Budget 2016: Economic Survey pitches for curbing Rs 1 lakh crore subsidy to rich

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This may not be good news for many, but the Economic Survey for 2015-16 tabled in Parliament today has rightly pitched for cutting the subsidies being cornered by the well-off people in the country.
Though it will be difficult for the government to implement and push for the recommendations of the Economic Survey piloted by chief economic adviser (CEA) Arvind Subramanian, this appears the direction in which finance minister Arun Jaitley would be moving in the Budget on Monday.
In fact, the rationalization of the administered small savings interest rates this month by the government has already indicated towards this.
The Economic Survey has pointed out: “Subsidies for the poor tends to attract policy attention. But a number of policies provide benefits to the well-off. We estimate these benefits for the small savings schemes and the tax/subsidy policies on cooking gas, railways, power, aviation turbine fuel, gold and kerosene, making assumptions about the definition of “well-off” and the nature of neutral policies. We find that together these schemes and policies provide a bounty to the well-off of about R 1 lakh crore.”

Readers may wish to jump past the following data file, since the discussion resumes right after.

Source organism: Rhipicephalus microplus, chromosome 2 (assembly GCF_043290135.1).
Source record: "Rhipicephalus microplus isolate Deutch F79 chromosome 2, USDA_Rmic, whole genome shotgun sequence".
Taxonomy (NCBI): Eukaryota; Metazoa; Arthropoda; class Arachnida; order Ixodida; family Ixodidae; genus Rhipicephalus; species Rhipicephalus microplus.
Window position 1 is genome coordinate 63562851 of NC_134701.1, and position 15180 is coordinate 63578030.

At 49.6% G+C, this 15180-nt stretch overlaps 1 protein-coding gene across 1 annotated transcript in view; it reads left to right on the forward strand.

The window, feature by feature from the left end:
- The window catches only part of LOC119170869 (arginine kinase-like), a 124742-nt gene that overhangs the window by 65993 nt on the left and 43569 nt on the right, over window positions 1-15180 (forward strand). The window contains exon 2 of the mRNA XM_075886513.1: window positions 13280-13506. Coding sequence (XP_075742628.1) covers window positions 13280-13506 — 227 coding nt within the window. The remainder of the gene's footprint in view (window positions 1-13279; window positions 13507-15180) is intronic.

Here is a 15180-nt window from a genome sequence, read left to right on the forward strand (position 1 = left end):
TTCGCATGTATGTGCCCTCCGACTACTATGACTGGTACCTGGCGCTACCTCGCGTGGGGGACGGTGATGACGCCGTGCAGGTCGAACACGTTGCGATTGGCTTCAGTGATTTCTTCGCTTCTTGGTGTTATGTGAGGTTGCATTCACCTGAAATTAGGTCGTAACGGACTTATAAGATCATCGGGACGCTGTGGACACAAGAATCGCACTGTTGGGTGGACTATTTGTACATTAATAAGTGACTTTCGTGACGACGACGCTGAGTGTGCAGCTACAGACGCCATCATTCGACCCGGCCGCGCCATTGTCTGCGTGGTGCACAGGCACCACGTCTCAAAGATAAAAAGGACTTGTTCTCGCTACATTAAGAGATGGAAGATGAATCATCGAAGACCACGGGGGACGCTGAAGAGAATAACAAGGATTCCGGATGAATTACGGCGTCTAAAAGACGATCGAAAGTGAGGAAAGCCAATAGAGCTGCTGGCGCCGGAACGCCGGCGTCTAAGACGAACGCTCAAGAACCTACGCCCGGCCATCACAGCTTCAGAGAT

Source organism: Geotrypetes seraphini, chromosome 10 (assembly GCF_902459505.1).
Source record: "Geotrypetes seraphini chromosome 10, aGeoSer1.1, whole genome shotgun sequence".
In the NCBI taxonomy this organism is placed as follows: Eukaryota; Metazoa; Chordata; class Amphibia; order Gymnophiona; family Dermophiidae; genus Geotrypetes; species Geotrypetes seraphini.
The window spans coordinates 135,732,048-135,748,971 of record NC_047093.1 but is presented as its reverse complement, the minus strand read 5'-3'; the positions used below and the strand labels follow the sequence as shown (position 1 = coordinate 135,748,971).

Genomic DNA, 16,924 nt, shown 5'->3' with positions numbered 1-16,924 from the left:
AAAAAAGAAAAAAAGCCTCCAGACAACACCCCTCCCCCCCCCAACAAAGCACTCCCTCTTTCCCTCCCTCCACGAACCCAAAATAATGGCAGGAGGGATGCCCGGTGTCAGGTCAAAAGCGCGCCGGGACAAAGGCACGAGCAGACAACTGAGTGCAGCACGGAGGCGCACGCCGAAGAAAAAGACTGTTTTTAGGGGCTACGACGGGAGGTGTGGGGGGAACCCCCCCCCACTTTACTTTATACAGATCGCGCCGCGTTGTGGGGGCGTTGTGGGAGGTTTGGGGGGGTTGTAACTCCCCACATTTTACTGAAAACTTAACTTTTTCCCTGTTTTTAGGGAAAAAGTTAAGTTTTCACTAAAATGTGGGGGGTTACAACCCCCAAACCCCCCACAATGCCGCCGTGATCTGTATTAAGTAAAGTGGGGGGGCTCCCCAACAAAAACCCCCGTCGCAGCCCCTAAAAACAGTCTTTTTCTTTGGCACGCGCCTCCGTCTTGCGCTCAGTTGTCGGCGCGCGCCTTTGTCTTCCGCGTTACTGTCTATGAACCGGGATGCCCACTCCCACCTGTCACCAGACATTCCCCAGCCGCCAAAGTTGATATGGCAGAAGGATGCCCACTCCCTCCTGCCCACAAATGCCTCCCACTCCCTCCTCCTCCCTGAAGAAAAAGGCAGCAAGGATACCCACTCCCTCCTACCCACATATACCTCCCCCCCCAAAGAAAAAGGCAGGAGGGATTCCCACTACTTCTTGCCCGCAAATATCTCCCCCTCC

It has highlighted that the policies that are based on providing tax incentives benefit not the middle class ‘but those at the very top end of the income distribution’.
The Survey has suggested that the government should move, in a phased manner, to the EET (exempt, exempt, tax) method of taxation of savings.
“Interestingly, the New Pension Scheme (NPS) is already being subjected to the EET method of taxation. Therefore, deductions under Section 80C and 80CCD should be re-assessed to move toward a common EET principle for tax savings,” it has stressed.
The CEA has argued that in many cases, subsidies take the form of explicit subsidization, which is surprisingly substantial in magnitude, and ‘Addressing these interventions and rectifying some egregious anomalies may be good not only from a fiscal and welfare perspective, but also from a political economy welfare perspective, lending credibility to other market-oriented reforms’.
While this is no doubt due for quite some time, and it is being done successfully in the case of LPG subsidy through the Direct Benefit Transfer (DBT) scheme, the government obviously will have to deal with the issue cautiously to avoid unnecessary backlash.
It can’t be anybody’s case that the rich should continue getting any form of subsidy, but it is also equally important to have a robust mechanism to identify the real beneficiaries and this is why Aadhaar-based identification system needs to be embedded in all the government subsidy and entitlement schemes quickly.
Sadly, the government is still lacking here.